The answers could possibly be a mite hard to grasp, too: "Ach, I'm bravely, like."  Or, "I'm doin' rightly, so I am."  More than likely we'd answer, "Ach, I'm dead on, ye know?"  If ye were referring to someone who'd recently been ill ye might be heard to say, "Ach, 'e's powerful failed, altogether, so he is."  If ye were talkin' about yerself and ye'd been badly, ye might say, "I'm as w'ake as watther, so I am," "I'm not worth tuppence at the moment,"  Or, "I'm not worth three ha'pence," – which is even worse, obviously!  If ye were short of a bob or two – especially if somebody's askin ye to sub them (to lend them a poun' or two) – ye might say, "Listen, I haven't three ha'pence meself to rub together, so I haven'."

A great deal of our time is spent in "havin' a wee bit a' craic."  It's a way a' "puttin' yer day in," isn't it?  If ye're later home than expected from the pub, or some other event, ye can always report, "Ach, sure the craic was grann'"  or even, "The craic was ninety, so it wuz."  If it was crowded ye would say, "Thon place was hivin' the night."  Or, "It was packed to the gills."  If yer "Rarin' ta go" it means ye're anxious to be off somewhere.  And if a woman is dressed up to go out for the night she might be "all dolled up to the nines." 

On the other hand, someone who never makes any effort to tidy themselves up could be described as, "As througho'rr as they come," or "As rough as purty oaten," – which is actually a mixture of potatoes and oatmeal.  If he's rude as well, he might be described as "an ignorant  sort of a ganch."   An' if he's mean with his money, "He wouldn' give ye daylight, so he wouldn't!"  Or, "That fella wouldn' give ye the time a' day."  If someone is a bit greedy, or an awkward person to deal with, ye might say, "I'd rather have that body a week, as a fortnight!"  If he's a big fella, ye could say, "If he was chocolate, he'd be some 'atin'!"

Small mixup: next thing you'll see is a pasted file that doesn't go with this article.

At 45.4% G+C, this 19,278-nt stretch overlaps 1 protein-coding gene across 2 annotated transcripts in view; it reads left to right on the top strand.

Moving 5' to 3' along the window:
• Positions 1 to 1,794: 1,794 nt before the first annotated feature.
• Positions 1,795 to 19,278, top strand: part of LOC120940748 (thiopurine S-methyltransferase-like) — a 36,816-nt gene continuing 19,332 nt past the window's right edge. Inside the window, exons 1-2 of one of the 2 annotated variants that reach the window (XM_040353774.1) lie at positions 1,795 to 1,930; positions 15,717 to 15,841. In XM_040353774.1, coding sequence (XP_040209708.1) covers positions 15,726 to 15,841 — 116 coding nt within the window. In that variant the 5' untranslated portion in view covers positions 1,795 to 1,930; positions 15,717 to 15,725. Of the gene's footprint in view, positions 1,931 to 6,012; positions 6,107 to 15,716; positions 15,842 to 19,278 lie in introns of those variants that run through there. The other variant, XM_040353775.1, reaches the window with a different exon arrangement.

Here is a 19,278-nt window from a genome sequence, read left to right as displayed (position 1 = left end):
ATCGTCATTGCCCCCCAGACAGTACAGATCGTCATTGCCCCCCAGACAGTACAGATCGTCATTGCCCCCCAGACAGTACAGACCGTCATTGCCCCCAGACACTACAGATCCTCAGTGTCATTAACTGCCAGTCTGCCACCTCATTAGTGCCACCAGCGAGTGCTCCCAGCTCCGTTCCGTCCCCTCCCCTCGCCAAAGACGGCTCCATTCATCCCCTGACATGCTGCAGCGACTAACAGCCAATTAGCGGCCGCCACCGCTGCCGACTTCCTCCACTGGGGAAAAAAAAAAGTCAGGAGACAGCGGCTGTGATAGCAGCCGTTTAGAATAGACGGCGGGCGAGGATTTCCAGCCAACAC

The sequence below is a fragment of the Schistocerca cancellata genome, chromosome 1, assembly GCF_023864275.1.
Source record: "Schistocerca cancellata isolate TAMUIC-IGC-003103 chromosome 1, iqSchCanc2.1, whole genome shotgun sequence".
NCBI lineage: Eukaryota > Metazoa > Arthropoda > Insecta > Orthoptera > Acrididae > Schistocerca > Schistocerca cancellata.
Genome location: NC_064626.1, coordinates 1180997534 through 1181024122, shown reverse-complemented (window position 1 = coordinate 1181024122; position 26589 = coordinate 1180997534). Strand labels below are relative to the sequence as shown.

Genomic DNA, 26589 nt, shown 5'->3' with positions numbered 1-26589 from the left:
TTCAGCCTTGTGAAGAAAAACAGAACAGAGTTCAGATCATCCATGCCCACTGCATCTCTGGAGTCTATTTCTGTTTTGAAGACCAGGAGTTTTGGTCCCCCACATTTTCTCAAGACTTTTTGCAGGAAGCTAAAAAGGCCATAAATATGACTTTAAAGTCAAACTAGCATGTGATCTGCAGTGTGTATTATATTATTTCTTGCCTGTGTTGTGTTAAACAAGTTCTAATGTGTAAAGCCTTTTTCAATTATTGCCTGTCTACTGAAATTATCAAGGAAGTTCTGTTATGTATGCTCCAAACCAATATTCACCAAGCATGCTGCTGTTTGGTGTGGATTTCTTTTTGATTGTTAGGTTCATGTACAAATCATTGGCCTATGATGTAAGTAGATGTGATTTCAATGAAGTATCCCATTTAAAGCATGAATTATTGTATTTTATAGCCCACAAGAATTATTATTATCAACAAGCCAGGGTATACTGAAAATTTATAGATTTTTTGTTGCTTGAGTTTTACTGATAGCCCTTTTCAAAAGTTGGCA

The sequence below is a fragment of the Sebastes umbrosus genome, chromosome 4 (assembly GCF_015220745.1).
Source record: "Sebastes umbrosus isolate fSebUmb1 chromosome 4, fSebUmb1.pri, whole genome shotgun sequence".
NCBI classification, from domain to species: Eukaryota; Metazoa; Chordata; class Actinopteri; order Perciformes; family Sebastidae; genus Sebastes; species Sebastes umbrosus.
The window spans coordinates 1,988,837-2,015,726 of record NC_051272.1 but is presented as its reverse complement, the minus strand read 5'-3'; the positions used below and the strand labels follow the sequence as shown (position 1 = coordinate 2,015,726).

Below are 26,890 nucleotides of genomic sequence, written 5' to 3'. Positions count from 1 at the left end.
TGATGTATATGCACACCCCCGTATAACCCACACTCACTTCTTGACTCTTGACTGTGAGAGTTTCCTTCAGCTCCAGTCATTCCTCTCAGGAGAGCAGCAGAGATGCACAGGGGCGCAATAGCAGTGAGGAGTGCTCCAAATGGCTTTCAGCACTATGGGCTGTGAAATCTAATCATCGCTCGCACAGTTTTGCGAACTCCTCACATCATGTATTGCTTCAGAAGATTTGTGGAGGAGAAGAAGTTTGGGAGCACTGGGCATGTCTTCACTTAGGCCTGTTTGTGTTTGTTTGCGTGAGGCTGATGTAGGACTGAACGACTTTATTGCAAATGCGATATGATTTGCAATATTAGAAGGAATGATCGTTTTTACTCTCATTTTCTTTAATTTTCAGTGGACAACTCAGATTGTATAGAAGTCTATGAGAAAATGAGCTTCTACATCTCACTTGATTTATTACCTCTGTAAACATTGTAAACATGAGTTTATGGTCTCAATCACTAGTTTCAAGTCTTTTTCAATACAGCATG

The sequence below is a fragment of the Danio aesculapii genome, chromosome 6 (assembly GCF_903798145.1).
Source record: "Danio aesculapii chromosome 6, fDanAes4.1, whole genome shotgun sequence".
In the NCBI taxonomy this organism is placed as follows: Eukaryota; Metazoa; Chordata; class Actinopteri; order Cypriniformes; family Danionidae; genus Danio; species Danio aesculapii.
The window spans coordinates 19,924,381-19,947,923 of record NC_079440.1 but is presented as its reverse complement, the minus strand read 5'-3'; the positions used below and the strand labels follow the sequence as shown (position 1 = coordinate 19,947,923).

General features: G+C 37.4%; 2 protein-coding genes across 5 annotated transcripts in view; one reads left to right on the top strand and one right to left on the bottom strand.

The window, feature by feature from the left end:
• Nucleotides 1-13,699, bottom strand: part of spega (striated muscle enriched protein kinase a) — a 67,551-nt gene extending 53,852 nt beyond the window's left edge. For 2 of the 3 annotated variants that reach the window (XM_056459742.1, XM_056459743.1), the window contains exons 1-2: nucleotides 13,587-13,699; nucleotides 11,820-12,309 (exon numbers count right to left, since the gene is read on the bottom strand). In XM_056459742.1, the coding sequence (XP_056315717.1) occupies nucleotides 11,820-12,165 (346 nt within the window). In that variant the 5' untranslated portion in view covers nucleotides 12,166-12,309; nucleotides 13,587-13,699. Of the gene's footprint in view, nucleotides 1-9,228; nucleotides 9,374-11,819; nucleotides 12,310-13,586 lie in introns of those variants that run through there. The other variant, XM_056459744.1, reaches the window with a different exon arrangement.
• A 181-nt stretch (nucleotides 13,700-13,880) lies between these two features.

Many years ago I spent a few weeks doing some building work on a friend's farm near Belfast.  Every day his mother would feed ye up to the gills with spuds an' stuff at lunchtime.  Then when you went back to work the dad would come over to see how ye were gettin' on and he'd say the same thing every time, "You know, a full sack doesn't bend!" 

If you are listening to a conversation that ye know is in the Irish language, which you don't understand, you could always say, "Ni higim.""I don't understand."   If it's in English, but ye genuinely can't follow what they're sayin', ye could say, "I have no idea what yer bletherin' on about."  If you want to be a little bit more forceful – not to mention, risky! – you could say, "Are you talkin' ta me, or chewin' a brick?"   Not that I recommend that one, ye undtherstand!

Tuesday, 28 February 2012

Celtic Roots Craic! 48 – 'Up the Lagan in a bubble?'

Lagan Canal and Island Arts Centre, Lisburn, Co. Antrim
26 February, 2012

On the last show I was describing how, many years ago, my father had sowed grass seed with a device called an 'Aero' fiddle.  Just the other night I was with some friends in a small pub called 'Paddy's Barn', in Saul, Co. Down – and there, hanging up from the ceiling rafters was a perfect example of one of these devices – which I haven't seen in over 50 years.  It's a small world, eh?

That got me to thinking of another event from way back, which my father had told me about.  I'll tell you about it in a minute.  First a wee bit a' background.  I was brought up in Co. Down, as I've said before, but I went to school in Lisburn, which is mainly in Co. Antrim.